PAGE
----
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When BIG just ain’t cutting it!

By Pedro van Gaalen.

It is a disease of the mind, a delusion held by a growing number of males that they just ain’t big enough. It is known by many names – reverse anorexia nervosa, bigorexia, muscle dysmorphia (MD) or the Adonis complex – which all mean the same thing. It is a form of body dysmorphic disorder (BDD) where males exhibit a pathological preoccupation with their muscularity and become obsessed with the idea that they are not muscular enough.

Many experts say that this condition is more widespread than previously thought, as men are unlikely to come forward and discuss their problems openly. According to an article published in the Sunday Times (22 March 2010) a study conducted by the University of Stellenbosch in 2001 found that more than half of a group of amateur bodybuilders in the Western Cape had characteristics of MD.

Anyone who suffers from bigorexia tends to hold delusions that they are “skinny” or “too small” but are generally above average in musculature or, in many cases, have already reached their full natural growth potential. However, bigorexia seems to extend beyond bodybuilding circles and seems to be growing at a rapid rate, especially amongst the youth, due to higher social pressures and shifts in cultural trends and ideals.

Those who are afflicted by this psychological condition exhibit a compulsion to weight train, which for most becomes a complete preoccupation leading to exercise dependency. They will often miss important events like birthdays and meetings, and continue training through pain or injury, even with broken bones. In severe cases it has been reported that guys have lost their jobs as they are deemed as interruptions to their training schedule.

This also extends to ergogenic substance abuse, a fixation with diet and excessive use of supplementation, all aimed at achieving excessive muscle growth. Scientists [Olivardia et al (2000)] have noted that about one third of men who suffer from MD also have an eating disorder, such as binge eating or practice extreme eating patterns, like low-fat, high-protein diets. This is common in bodybuilding circles pre-contest, but MD sufferers tend to follow these diets over a prolonged period of time.

Interestingly though, psychologists who study this condition say that sufferers are not in love with their bodies. It is quite the opposite in fact, as they are unlikely to show off their physique in public, resorting to hiding under long sleeve and baggy clothing, even in summer. They will also tend to shy away from just about any situation that will expose their bodies, as they never feel comfortable or adequate with what they have.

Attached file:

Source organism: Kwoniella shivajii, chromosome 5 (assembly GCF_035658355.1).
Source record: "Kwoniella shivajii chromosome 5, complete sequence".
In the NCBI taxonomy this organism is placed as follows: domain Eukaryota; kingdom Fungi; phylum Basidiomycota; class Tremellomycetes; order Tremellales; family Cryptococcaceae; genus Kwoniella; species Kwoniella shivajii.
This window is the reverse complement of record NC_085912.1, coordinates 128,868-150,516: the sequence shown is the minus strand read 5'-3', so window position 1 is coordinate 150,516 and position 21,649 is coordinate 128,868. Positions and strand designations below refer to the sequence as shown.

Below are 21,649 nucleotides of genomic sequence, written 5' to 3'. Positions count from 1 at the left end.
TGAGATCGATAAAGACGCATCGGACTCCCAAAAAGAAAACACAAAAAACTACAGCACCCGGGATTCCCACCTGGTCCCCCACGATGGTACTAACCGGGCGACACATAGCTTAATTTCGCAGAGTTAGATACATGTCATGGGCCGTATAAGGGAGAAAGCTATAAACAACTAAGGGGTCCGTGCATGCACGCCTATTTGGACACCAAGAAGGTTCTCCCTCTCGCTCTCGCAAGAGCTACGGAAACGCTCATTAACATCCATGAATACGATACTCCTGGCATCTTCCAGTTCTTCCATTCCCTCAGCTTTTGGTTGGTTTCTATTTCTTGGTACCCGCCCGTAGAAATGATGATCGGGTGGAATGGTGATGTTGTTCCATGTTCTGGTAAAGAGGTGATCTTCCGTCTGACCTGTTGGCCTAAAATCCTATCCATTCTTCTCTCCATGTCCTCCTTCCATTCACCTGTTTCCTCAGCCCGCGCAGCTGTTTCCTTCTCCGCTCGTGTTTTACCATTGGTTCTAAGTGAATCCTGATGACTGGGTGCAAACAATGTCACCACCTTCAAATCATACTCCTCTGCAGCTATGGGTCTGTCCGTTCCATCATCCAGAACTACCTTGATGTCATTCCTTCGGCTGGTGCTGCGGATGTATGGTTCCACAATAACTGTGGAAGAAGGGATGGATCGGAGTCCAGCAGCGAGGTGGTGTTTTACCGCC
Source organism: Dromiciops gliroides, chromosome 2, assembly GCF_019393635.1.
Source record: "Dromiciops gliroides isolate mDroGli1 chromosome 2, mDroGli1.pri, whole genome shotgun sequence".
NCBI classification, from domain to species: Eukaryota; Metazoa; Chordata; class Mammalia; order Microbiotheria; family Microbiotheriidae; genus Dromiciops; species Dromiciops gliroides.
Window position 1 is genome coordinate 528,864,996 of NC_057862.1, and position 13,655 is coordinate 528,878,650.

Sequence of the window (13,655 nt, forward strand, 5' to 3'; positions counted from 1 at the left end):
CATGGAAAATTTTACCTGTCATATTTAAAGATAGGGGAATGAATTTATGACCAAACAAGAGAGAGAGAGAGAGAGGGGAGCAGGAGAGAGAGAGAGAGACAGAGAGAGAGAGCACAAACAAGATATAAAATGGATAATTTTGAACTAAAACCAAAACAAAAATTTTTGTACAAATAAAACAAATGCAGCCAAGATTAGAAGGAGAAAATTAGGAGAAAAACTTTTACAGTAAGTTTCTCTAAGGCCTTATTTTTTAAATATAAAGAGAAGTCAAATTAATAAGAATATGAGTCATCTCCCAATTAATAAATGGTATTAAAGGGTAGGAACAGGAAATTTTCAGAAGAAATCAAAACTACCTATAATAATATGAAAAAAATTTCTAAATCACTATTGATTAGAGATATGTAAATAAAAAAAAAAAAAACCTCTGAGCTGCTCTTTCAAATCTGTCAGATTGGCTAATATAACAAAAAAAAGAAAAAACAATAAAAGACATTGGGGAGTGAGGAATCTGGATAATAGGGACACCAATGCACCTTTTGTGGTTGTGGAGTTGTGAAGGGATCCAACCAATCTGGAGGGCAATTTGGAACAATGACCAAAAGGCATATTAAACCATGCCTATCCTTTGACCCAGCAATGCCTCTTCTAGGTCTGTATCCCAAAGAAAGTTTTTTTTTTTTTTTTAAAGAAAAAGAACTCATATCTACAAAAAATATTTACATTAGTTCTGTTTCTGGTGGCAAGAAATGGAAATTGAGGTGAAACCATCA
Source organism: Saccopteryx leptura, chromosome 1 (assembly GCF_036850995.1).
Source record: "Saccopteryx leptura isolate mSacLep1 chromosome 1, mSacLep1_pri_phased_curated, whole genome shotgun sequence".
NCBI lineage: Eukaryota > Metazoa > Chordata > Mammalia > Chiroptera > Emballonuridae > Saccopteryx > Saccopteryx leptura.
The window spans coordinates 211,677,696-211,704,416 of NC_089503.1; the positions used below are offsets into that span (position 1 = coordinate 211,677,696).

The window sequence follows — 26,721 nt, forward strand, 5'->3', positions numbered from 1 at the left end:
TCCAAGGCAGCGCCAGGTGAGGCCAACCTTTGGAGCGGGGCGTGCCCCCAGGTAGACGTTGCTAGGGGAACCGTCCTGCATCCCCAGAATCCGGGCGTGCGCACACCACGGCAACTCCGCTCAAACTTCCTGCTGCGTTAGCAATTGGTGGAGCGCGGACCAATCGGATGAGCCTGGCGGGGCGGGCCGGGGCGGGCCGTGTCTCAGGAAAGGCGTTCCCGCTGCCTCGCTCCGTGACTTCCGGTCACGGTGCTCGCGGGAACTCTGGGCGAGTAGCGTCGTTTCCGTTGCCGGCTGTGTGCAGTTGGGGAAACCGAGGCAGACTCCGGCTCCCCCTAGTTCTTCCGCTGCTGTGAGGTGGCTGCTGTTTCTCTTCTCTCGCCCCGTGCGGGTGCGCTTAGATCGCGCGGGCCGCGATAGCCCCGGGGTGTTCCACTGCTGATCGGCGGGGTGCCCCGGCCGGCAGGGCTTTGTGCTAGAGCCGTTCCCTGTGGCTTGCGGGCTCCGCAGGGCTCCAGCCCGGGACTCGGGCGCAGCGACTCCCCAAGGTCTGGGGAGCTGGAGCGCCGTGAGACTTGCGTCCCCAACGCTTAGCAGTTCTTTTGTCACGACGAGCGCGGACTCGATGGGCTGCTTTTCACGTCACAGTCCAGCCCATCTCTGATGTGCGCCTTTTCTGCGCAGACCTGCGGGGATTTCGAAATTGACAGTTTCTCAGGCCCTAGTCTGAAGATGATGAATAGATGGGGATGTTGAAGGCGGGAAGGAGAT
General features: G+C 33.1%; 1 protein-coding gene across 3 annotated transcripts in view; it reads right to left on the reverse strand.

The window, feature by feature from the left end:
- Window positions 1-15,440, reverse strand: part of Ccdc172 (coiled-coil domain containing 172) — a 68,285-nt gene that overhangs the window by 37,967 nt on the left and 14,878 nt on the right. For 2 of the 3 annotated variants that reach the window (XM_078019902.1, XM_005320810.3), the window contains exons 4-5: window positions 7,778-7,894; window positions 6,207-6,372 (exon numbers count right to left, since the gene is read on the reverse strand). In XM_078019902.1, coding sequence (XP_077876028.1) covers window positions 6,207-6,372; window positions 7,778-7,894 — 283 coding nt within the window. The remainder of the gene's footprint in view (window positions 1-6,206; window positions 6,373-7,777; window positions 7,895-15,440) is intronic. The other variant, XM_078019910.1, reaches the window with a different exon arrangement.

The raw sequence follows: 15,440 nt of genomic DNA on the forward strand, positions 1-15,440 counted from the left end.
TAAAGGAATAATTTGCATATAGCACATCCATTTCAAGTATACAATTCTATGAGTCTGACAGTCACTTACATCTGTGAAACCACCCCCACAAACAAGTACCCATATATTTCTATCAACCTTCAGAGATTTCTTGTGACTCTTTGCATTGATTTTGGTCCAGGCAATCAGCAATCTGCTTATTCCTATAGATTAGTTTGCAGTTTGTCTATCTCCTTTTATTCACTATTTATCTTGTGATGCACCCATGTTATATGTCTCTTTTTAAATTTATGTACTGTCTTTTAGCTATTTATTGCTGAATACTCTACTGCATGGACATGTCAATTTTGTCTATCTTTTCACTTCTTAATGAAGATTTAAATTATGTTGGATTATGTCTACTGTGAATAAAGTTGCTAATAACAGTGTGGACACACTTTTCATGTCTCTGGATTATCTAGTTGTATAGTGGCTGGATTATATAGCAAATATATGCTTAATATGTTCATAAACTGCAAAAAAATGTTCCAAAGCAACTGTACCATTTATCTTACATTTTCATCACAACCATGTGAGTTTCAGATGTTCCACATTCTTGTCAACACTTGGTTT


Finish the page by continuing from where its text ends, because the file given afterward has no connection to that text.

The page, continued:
As such, it is incorrect and extremely inaccurate to paint all bodybuilders with the same brush. It is no secret that bodybuilders follow an extreme lifestyle, that ticks many of the boxes psychologists would use to diagnose bigorexia. The difference is that most are in complete control of their actions, and driven by a dedication and commitment to achieve greatness in this very demanding sport, not a compulsive, irrational need to be big.

However, this disease is a debilitating one, which affects all aspects of a sufferers life, from work, to social, as well as personal relationships. So look out for the signs that may indicate that you, or one of your training partners or friends at gym are heading down the destructive path that is bigorexia.

Key signs to look out for include:

  1. Frequently looking at yourself in the mirror (not for posing purposes)
  2. Maintaining a constant strict high-protein, low-fat diet
  3. Wearing baggy clothes to hide the size of your body
  4. Using steroids, other bodybuilding products and excessive food supplements if your not competing
  5. Missing social events, skipping work and ignoring your family in order to train
  6. Avoiding situations like the beach where your body may be exposed
  7. Working out even when injured
  8. Being unable to accept or appreciate positive comments about your physique
  9. Never being satisfied with the muscular mass of your body
  10. Maintaining extreme workout methods

For anyone already suffering from this condition, you can take heart as there is a route back to normality. While many people with MD resist getting treatment, as they either say they don’t have a problem, are content with the way they are or believe that if they give up the drugs and exercise they will wither away into nothing, those who use some form of therapy combined with medication have been able to defeat bigorexia. So if you suspect that you or someone you know is suffering from bigorexia contact a doctor or psychologist to find out how you can help them out.


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